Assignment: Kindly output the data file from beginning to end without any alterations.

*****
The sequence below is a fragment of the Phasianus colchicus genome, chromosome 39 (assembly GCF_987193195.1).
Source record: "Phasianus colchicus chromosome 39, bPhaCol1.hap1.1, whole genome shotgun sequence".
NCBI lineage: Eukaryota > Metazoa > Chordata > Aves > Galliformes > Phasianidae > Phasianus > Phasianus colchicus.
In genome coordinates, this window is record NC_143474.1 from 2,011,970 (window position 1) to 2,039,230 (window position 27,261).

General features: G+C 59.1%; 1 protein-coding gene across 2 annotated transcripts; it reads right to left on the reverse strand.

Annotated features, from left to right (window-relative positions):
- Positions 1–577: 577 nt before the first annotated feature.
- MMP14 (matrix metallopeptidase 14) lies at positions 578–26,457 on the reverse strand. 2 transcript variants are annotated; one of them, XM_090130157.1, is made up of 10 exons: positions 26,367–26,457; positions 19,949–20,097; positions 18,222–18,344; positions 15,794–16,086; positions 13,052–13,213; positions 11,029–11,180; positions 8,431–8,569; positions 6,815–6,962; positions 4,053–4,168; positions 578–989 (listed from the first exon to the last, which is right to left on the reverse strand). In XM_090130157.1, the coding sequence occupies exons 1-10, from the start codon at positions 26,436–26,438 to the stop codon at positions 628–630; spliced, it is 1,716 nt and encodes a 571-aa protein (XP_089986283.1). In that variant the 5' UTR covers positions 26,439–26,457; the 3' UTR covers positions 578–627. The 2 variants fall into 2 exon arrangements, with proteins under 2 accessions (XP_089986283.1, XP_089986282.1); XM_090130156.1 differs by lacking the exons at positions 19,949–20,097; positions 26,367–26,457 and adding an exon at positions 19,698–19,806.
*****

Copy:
The sequence below is a fragment of the Phasianus colchicus genome, chromosome 39 (assembly GCF_987193195.1).
Source record: "Phasianus colchicus chromosome 39, bPhaCol1.hap1.1, whole genome shotgun sequence".
NCBI lineage: Eukaryota > Metazoa > Chordata > Aves > Galliformes > Phasianidae > Phasianus > Phasianus colchicus.
In genome coordinates, this window is record NC_143474.1 from 2,011,970 (window position 1) to 2,039,230 (window position 27,261).

General features: G+C 59.1%; 1 protein-coding gene across 2 annotated transcripts; it reads right to left on the reverse strand.

Annotated features, from left to right (window-relative positions):
- Positions 1–577: 577 nt before the first annotated feature.
- MMP14 (matrix metallopeptidase 14) lies at positions 578–26,457 on the reverse strand. 2 transcript variants are annotated; one of them, XM_090130157.1, is made up of 10 exons: positions 26,367–26,457; positions 19,949–20,097; positions 18,222–18,344; positions 15,794–16,086; positions 13,052–13,213; positions 11,029–11,180; positions 8,431–8,569; positions 6,815–6,962; positions 4,053–4,168; positions 578–989 (listed from the first exon to the last, which is right to left on the reverse strand). In XM_090130157.1, the coding sequence occupies exons 1-10, from the start codon at positions 26,436–26,438 to the stop codon at positions 628–630; spliced, it is 1,716 nt and encodes a 571-aa protein (XP_089986283.1). In that variant the 5' UTR covers positions 26,439–26,457; the 3' UTR covers positions 578–627. The 2 variants fall into 2 exon arrangements, with proteins under 2 accessions (XP_089986283.1, XP_089986282.1); XM_090130156.1 differs by lacking the exons at positions 19,949–20,097; positions 26,367–26,457 and adding an exon at positions 19,698–19,806.